1) More equipment must be available to do the job. As I said on another thread, two helicopters must be available at all times, one must be available to monitor these style of operations. That would allow one on board, another in the air at all time. Additionally, there needs to be a reasonable sized PB in the area to assit/support/protect the boarding parties. As I suggest perhaps some of Australia's Fremantle or Armidale Class PBs could be put to work.
2) Procedures/ROEs must change. It seems pretty clear this was a well planned ambush. Whether it involved orders from the top, or was planned at a lower level doesn't matter, having got away with it once the prospects of it happening again are probably heightened.
3) It should not, excepting that Iran should be left in no doubt that if they were to attempt seize personnel again it would lead to an iommediate and deadly response....that means the equipment must be on display.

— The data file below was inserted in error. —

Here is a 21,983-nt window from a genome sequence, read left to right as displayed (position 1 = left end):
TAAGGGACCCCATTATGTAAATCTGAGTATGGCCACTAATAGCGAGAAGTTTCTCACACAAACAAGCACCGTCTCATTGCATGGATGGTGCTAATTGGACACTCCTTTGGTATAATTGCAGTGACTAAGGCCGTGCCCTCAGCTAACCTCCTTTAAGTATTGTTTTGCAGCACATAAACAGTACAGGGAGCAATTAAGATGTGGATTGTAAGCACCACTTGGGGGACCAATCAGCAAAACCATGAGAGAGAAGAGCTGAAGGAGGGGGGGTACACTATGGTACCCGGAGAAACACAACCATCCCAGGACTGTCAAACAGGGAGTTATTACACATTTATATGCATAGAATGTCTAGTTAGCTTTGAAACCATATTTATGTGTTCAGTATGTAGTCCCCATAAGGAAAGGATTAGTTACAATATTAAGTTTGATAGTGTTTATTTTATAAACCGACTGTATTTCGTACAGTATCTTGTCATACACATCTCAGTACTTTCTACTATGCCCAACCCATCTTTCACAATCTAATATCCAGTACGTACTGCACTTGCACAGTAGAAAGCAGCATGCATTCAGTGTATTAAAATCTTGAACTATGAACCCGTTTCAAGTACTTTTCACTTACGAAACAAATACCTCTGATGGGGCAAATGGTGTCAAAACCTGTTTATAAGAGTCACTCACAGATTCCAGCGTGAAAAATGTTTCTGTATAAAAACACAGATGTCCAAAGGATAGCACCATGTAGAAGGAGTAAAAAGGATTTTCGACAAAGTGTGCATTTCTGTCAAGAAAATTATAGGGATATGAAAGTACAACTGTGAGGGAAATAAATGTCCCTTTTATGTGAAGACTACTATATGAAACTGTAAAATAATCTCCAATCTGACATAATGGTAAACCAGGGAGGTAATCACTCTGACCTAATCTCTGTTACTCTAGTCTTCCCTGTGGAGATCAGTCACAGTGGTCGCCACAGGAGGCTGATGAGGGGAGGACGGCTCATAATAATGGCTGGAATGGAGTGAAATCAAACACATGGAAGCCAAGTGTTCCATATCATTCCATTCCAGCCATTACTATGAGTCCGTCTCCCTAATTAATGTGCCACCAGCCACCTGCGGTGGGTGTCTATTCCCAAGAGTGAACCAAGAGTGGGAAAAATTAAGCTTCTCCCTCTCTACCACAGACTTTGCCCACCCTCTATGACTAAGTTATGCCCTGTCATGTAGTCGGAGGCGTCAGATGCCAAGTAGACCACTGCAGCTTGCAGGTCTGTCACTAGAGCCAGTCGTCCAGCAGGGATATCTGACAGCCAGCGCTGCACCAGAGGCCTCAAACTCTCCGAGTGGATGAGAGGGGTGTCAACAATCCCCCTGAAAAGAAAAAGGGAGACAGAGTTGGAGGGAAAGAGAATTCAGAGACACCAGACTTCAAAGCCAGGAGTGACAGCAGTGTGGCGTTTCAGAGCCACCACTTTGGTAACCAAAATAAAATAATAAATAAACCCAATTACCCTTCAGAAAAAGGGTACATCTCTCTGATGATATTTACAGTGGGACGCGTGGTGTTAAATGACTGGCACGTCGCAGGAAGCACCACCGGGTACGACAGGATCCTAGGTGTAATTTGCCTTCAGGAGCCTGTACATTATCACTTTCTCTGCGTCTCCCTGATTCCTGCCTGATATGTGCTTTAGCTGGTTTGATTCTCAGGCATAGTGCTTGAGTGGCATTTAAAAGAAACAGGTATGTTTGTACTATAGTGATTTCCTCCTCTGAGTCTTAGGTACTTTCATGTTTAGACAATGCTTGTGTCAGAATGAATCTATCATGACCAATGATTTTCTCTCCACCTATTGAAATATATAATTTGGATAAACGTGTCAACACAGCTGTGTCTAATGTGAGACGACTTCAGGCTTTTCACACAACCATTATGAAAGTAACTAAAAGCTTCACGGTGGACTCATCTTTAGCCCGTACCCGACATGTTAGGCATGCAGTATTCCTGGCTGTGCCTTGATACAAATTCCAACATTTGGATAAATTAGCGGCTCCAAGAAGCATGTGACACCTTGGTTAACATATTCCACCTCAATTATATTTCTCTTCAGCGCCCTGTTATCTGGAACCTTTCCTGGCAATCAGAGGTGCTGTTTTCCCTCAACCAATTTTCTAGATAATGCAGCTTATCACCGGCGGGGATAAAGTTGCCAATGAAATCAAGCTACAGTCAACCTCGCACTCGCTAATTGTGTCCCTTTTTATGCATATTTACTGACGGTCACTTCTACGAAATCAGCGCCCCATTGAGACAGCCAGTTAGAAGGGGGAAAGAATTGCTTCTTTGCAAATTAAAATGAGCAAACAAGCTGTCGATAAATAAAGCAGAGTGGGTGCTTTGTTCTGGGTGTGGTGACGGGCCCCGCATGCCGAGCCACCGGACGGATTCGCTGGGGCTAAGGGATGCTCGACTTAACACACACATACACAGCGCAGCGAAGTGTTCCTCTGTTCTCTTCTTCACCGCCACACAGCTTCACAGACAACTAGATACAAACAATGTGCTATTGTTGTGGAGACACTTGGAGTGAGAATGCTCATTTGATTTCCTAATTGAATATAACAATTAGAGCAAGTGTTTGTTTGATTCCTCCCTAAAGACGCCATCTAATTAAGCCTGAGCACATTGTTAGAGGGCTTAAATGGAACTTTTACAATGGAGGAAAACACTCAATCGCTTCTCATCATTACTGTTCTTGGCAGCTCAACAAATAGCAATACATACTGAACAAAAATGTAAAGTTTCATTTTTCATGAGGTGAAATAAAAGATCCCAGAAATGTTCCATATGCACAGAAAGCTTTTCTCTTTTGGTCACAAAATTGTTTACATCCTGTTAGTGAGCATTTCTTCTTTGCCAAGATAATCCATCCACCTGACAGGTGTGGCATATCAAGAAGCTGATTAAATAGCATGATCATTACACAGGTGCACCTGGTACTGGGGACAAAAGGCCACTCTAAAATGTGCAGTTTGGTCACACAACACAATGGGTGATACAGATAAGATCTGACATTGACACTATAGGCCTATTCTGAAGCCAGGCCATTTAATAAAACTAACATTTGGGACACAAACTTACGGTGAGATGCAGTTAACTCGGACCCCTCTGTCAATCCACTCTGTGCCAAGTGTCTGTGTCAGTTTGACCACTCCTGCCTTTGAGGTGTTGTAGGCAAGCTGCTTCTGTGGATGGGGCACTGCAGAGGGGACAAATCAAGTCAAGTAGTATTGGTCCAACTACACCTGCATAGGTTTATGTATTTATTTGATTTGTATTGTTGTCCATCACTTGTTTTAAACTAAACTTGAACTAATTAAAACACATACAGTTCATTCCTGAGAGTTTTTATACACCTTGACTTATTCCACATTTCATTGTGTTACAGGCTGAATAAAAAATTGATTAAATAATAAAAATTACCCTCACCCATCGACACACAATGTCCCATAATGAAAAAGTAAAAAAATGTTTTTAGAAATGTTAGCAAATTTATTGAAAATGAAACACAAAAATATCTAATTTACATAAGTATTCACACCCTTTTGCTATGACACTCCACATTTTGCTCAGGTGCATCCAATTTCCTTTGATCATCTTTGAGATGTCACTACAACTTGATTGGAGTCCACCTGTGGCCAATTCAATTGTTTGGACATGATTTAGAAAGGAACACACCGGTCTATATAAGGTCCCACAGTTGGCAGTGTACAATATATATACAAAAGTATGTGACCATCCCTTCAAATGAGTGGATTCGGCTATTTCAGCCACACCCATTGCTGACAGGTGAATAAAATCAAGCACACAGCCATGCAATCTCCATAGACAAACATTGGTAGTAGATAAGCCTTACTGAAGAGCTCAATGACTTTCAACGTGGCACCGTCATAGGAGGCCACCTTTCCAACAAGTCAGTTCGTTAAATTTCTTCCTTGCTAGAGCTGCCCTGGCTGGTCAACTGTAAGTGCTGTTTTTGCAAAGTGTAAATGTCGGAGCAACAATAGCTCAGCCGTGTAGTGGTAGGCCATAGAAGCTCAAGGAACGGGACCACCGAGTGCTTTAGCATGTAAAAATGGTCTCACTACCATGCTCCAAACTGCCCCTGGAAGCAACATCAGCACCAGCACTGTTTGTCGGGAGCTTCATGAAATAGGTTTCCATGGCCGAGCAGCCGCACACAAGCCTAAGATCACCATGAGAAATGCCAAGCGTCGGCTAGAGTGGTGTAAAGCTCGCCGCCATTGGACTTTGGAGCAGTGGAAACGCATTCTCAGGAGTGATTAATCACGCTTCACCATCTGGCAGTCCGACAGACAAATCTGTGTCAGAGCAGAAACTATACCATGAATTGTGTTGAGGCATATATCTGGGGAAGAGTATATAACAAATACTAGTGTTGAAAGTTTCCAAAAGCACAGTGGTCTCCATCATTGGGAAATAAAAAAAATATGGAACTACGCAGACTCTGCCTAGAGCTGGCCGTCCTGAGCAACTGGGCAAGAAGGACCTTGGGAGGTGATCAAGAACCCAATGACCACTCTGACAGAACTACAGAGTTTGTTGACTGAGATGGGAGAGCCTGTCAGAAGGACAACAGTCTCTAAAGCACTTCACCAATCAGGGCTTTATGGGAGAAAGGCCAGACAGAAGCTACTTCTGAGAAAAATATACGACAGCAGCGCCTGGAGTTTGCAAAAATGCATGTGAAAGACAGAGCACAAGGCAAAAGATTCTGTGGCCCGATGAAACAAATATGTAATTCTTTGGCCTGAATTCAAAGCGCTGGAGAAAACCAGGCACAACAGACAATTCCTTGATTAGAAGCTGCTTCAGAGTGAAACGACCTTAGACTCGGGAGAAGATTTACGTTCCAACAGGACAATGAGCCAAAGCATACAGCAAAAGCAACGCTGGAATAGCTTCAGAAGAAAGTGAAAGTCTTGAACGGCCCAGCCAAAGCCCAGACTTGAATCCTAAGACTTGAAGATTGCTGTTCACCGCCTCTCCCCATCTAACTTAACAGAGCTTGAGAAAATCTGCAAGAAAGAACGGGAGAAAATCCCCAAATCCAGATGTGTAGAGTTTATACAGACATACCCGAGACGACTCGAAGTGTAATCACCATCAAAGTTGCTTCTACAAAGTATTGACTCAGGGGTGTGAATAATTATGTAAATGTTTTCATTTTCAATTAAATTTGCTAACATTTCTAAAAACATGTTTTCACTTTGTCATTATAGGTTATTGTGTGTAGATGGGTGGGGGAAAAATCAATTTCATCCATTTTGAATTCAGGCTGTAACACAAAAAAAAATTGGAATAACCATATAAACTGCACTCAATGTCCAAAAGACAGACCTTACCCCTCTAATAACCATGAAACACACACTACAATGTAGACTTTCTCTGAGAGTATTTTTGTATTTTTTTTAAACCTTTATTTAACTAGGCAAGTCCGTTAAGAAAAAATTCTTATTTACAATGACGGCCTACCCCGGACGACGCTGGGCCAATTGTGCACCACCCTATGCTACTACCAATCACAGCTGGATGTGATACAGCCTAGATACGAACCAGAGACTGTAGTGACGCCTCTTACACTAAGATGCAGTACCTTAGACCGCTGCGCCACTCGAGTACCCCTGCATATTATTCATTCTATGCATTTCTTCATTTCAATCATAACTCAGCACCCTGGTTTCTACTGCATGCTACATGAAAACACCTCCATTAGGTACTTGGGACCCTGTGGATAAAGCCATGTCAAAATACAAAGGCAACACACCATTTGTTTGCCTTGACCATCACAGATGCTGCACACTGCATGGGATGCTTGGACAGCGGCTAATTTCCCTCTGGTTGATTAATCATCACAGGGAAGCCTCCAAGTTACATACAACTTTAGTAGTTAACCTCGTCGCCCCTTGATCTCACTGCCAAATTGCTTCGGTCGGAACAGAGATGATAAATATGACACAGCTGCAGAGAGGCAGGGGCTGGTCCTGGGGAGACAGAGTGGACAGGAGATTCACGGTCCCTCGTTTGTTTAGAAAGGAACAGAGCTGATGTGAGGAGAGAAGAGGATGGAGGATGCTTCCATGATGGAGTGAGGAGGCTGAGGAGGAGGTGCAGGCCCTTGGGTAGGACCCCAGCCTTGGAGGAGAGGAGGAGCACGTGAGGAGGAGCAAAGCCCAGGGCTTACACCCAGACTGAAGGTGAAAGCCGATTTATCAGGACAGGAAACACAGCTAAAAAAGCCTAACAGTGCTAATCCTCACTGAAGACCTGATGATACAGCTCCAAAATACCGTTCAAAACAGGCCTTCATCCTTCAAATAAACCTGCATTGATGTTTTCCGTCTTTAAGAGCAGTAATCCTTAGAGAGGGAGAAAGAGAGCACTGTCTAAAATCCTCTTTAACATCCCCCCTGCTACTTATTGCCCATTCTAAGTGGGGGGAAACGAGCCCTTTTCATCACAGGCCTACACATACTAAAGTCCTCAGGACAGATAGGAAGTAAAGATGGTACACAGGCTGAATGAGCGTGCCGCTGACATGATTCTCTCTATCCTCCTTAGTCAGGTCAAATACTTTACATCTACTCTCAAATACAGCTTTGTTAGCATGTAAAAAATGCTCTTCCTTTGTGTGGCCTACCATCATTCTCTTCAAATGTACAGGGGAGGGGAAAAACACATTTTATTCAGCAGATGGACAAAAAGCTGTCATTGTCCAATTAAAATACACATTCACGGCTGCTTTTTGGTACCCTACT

4) The answer to this is yes and no....there is a limited defence budget and this issue should not be politicised. To try and leverage the government risks delaying the making of important decisions. At the same time the Govt must be prepared to provide some supplementary funding to ensure enough helicopters etc are on station to do the job.
The final question you raise relates to personnel selling their stories. IMV there should be a prohibition on such activity whilst they remain in the armed forces.
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PlatypusMaximus       4/8/2007 6:33:42 PM